Phone Hacking Scandal: Andy Coulson Resigns

A royal phone-bugging debacle from his tabloid-editing days forced Andy Coulson, the U.K. leader's PR guru, to resign Friday. Howard Kurtz on how the media brought down one of their own.

Andy Coulson. (Credit: Danny Lawson / AP Photo),Danny Lawson

There was a bit of poetic justice, somehow, in a former newspaper editor, accused of trampling journalistic ethics, leaving his very important government job and silently striding past a pack of shouting reporters.

The humiliating scene at 10 Downing Street was also a victory for The New York Times over Rupert Murdoch—not that anyone in Arthur Sulzberger’s employ would be so petty as to point that out, unless you eavesdropped on their phone calls, which is precisely what the high-level aide to Prime Minister David Cameron was accused of condoning.

Andy Coulson, the former editor in chief of Murdoch’s News of the World, r esigned Friday, less than five months after the Times revived a phone-hacking scandal that tarnished the tabloid’s reputation and put a bull's eye on Coulson’s back.

When the story, which accused Scotland Yard of bungling the probe, was published, a News of the World managing editor declared that “it stretches credulity” to believe that the Times wasn’t pursuing the scandal as part of a “competitive rivalry.” (Murdoch’s Wall Street Journal was then starting up a New York section and boldly threatening to eat the Times’ lunch.)

But this accusation, dismissed by the Gray Lady, misses a key point: how incredibly juicy the scandal is. It surely marked the first time that these words appeared in the New York broadsheet: “Harry Buried Face in Margo's Mega-Boobs. Stripper Jiggled... Prince Giggled.” (What’s the point of running a 6,200-word exposé about British hacks if you can’t quote a titillating tabloid headline?)

Coulson was running News of the World in 2007 when one of its reporters and an investigator hired by the paper pleaded guilty to illegally accessing the phone messages of aides to Prince William and Prince Harry. The official line was that these were rogue operators and Coulson was kept in the dark. He resigned the day the two men were jailed and later joined the staff of Cameron, then the Tory leader.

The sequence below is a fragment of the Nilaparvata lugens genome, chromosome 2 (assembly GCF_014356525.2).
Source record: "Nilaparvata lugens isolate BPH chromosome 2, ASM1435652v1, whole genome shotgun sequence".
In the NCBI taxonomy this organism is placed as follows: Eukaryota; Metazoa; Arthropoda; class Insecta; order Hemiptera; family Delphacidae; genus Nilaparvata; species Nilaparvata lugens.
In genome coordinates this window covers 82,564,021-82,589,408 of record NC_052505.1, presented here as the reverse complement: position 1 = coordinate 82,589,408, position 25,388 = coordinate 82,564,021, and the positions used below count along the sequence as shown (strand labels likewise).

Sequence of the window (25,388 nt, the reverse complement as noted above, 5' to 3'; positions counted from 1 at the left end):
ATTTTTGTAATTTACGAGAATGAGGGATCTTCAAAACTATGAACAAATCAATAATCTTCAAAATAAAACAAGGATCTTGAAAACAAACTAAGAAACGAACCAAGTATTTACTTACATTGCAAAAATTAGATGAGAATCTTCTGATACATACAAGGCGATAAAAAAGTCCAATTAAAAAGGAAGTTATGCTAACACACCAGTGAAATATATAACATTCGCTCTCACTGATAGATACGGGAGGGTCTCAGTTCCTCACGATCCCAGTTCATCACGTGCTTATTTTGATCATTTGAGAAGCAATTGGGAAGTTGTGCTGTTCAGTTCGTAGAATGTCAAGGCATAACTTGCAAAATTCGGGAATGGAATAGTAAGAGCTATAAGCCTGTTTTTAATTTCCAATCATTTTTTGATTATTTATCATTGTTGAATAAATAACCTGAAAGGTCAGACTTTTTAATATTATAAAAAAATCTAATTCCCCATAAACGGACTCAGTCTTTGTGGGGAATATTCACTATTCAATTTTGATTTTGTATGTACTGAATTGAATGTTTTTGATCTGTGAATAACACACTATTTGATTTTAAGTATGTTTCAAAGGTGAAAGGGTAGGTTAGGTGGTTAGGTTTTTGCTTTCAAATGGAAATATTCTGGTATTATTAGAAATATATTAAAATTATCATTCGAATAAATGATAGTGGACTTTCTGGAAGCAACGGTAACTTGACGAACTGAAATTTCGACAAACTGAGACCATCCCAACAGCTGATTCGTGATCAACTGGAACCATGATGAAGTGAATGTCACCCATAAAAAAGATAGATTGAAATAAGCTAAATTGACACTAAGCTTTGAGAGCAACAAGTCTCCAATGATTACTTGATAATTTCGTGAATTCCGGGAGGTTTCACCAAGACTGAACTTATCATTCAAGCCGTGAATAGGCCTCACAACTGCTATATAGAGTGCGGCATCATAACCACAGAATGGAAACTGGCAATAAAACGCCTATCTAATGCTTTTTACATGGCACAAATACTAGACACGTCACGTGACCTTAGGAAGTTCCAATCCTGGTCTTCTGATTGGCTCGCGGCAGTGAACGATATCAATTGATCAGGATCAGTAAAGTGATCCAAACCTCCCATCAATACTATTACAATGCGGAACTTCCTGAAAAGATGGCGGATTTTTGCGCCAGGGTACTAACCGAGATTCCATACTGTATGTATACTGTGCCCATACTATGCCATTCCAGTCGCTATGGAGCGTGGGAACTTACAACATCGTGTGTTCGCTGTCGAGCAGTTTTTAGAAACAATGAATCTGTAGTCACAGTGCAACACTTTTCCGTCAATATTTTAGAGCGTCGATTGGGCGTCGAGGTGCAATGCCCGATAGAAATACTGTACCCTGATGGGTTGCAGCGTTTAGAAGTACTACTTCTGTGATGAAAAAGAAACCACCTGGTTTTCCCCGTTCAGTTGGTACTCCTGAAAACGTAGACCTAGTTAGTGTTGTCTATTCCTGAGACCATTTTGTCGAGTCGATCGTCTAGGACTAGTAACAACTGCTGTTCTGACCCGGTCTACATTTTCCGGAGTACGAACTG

The Times, however, quoted a former News of the World reporter as saying that Coulson not only knew about the phone-hacking techniques, he encouraged them. Other current and former editors and reporters described a newsroom ethos of getting a story by any means necessary—an attitude on display last year when a News of the World reporter, posing as a sheik, secretly videotaped Sarah Ferguson appearing to ask for a payoff in exchange for influence peddling.

The hacking scandal had largely faded when Cameron was elected and tapped Coulson as his communications director. He became part of the prime minister’s inner circle and seemed determined to ride out the aftershocks.

But British prosecutors stepped up their review last week, and the News of the World recently suspended a senior editor who had worked with Coulson. That move came after fresh allegations against the editor, Ian Edmondson, in a lawsuit by actress Sienna Miller, one of a number of public figures—including prominent soccer players—who are suing or weighing lawsuits against the paper.

So what did Coulson have to say about his impending departure? The former journalist blamed, yes, the press.

“Unfortunately,” Coulson said in a statement, “continued coverage of events connected to my old job at the News of the World has made it difficult for me to give the 110 percent needed in this role. I stand by what I’ve said about those events, but when the spokesman needs a spokesman, it’s time to move on.”

Translation from the original British: I didn’t do anything wrong, it’s those pesky reporters!

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Translation from the original British: I didn’t do anything wrong, it’s those pesky reporters!

In a bit of American-style damage control, the resignation was announced while Tony Blair was fielding questions at an Iraq War inquiry and the Labour Party was grappling with the resignation of former Home Secretary Alan Johnson after allegations that his bodyguard had had an affair with Johnson’s wife. If the plan was to bury the news, it didn’t work.

The continuing hacking probe may complicate life for Murdoch, who is trying to win approval to complete a takeover of British Sky Broadcasting. The Independent editorialized: “An iron triangle consisting of Downing Street, [Murdoch’s] News International… and the Metropolitan Police attempted to rubbish this investigation and tried to sweep wrongdoing under the carpet.”

Tom Watson, a Labour lawmaker, said the Coulson controversy raises questions about Cameron’s judgment and should trigger a deeper investigation of Murdoch’s media empire.

The New York Times quoted Watson as saying: “Spin and obfuscation is all we get from Downing Street—we need to get to the truth.”

The Times may have gotten an extra kick out of reporting that as Coulson was being kicked out the door at 10 Downing.

Howard Kurtz is The Daily Beast's Washington bureau chief. He also hosts CNN's weekly media program Reliable Sources on Sundays at 11 a.m. ET. The longtime media reporter and columnist for The Washington Post, Kurtz is the author of five books.